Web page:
The Greatest Gift by Rachael Johns

Published: 23rd October 2017 (print)/26 September 2017 (audio) Goodreads badge
Publisher:
October 23rd 2017 by Harlequin Enterprises/Wavesound Audio
Pages: 416/14 hrs and 30 mins
Narrator: Ulli Birve
Format: Audiobook
Genre: Contemporary Fiction
★   ★   ★ – 3 Stars

Mother: female parent of a child

Mum: the woman who nurtures, raises and loves a child

Radio host Harper Drummond lives for her career. Every day she meets fascinating people doing extraordinary things, but has begun to wonder whether there could be something more for her out there. She’s financially secure, happily married to Samuel and has a great group of friends — what more could she want? It’s only when she interviews one special couple that she starts to think about whether she could make a different kind of contribution.

Claire and Jasper Lombard are passionate about their thriving hot air balloon business and know they’re lucky to find such joy in their work and in each other. But while Jasper has accepted that he will never be a father, Claire has found it hard to come to terms with her infertility. She doesn’t want Jasper to regret choosing her over a child in the years to come. Is there a way to give themselves a real chance at being a happy family? Can they find someone who will give them the greatest gift? Or will it come at a greater cost?

From interesting and engaging beginnings there was promise in this story. The dual perspectives caught my attention and I was intrigued by the time jumps and seeing how Johns would being these separate lives together. But it is in bringing these two stories together when everything sweetens a bit too much. There is already a sweet romance, sickly sweet at times and a heartfelt story which Johns pushes even further.

For a subject this complicated, it sits oddly in your mind that there are no complications, no issues, everyone is lovely and likes each other instantly. As the story settles in and progresses I found it a tad predictable but it brought conflict and drama which had been lacking and a few unexpected surprises. I was curious how it would play out, eager to see if my own theories came into play. Unfortunately I was left disappointed as the second half sank back into the same plain tone it had before. The narrative was banal and there were longwinded conversations that seemed to draw out as characters covered every major theme and issue in full detail.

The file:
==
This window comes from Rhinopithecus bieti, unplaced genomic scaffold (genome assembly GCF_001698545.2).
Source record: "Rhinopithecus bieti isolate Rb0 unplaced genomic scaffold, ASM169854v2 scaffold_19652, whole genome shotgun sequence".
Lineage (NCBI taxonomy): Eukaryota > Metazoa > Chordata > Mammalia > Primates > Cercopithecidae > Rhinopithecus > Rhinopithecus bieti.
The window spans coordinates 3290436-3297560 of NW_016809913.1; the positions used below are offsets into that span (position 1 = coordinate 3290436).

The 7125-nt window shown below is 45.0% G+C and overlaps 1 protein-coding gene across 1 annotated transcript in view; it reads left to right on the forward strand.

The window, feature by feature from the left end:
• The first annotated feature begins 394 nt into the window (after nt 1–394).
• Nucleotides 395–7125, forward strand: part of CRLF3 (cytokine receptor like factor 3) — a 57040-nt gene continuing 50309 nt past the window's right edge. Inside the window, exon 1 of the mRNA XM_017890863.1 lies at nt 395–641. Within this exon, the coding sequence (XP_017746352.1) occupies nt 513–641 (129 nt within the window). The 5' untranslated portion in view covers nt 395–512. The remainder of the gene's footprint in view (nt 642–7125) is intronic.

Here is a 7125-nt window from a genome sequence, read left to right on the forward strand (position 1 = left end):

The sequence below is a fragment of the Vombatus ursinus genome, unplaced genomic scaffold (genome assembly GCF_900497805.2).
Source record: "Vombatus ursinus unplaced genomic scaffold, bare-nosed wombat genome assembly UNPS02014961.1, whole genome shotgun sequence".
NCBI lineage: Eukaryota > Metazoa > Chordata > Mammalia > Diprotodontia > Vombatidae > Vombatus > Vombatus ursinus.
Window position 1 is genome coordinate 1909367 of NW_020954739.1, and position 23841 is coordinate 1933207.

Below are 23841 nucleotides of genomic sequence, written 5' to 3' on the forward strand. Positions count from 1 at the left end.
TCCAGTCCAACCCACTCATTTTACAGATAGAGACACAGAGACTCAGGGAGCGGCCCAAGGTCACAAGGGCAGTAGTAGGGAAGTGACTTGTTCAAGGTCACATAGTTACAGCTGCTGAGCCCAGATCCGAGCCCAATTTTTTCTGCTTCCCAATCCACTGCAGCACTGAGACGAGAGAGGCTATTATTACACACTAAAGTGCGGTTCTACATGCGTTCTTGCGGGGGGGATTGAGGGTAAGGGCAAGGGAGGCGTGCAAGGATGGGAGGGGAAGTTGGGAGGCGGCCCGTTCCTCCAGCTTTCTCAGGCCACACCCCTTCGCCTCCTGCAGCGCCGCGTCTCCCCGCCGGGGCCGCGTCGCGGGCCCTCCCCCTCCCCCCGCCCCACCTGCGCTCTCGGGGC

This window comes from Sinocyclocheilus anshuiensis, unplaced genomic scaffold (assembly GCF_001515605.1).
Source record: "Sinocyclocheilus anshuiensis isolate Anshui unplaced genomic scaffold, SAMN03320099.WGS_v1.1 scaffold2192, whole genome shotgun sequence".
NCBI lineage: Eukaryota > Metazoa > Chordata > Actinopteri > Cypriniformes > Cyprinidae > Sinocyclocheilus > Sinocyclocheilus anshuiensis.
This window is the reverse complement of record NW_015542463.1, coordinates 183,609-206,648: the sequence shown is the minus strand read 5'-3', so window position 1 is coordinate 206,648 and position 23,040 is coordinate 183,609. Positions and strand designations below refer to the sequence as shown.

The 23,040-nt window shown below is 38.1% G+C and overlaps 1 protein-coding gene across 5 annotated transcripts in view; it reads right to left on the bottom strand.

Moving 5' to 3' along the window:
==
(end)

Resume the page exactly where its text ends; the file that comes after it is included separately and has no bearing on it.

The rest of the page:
The further on I went I couldn’t escape the feeling that it was too nice, which seems strange to complain about. But it is. Too nice, too perfect. Too many things fall perfectly into place and while I understand it is a heart-warming and emotional story, it doesn’t actually have any engaging emotional complexity beyond the obvious. Even the few twists appear to only cause a mild ripple. For each surprising moment there were two predictable ones, making the balance a strange reading experience.

There are a lot of explanations provided through character thoughts and conversations. The process of egg donation and hospital procedures are recounted in full detail, something which isn’t uninteresting, but I felt like it took up too much time to outline every little part when it could easily have been summarised or stated in a sentence not a few paragraphs. As a subject not a lot of people probably know about I can see why John’s included it, but a more refined approach and less info dump might be have been better, even if she did try to weave it into dialogue.

The writing itself is repetitive in a few phrases and emotions. Despite the emotional conflictions present, they are rehashed over and over to the point it doesn’t feel like real indecision or emotion. It loses the poignancy when the same things are repeated because we’ve already been told these facts and telling us again, often in the same way with the same phrasing doesn’t reinforce the emotional components, it chip away at your patience.

If you are looking for a novel that is full of twists and strong drama this may not be the novel for you. There is an emotional draw-card, one I cannot personally connect to, but that didn’t engage me enough to look past the slow story and the circumstances that made everything fall happily into place.

The epilogue was the final nail in the coffin. From the first words I actually groaned and the longer it went on the more picturesque it became. I can see what Johns was trying to do; it just wasn’t the kind of thing I wanted after dealing with the rest of the book. It upholds the clichés (something Johns points out a lot actually in this book so she knows they are there), and concludes this book on the idyllic tone it started with. I hope this book is enjoyable to some people, I hope it is inspirational, comforting, or just interesting. But I’m a little saddened that I didn’t enjoy this as much as I hoped I would.

You can purchase The Greatest Gift via the following

QBD | Booktopia | Book Depository

Dymocks | WorderyAngus and Robinson

 Fishpond | Amazon | Amazon Aust | Audible

2 Comments (+add yours?)

  1. shelleyrae @ Book'd Out
    Mar 26, 2019 @ 00:55:29

    A shame you found it disappointing but thanks for sharing your honest opinion.

    Like

    Reply

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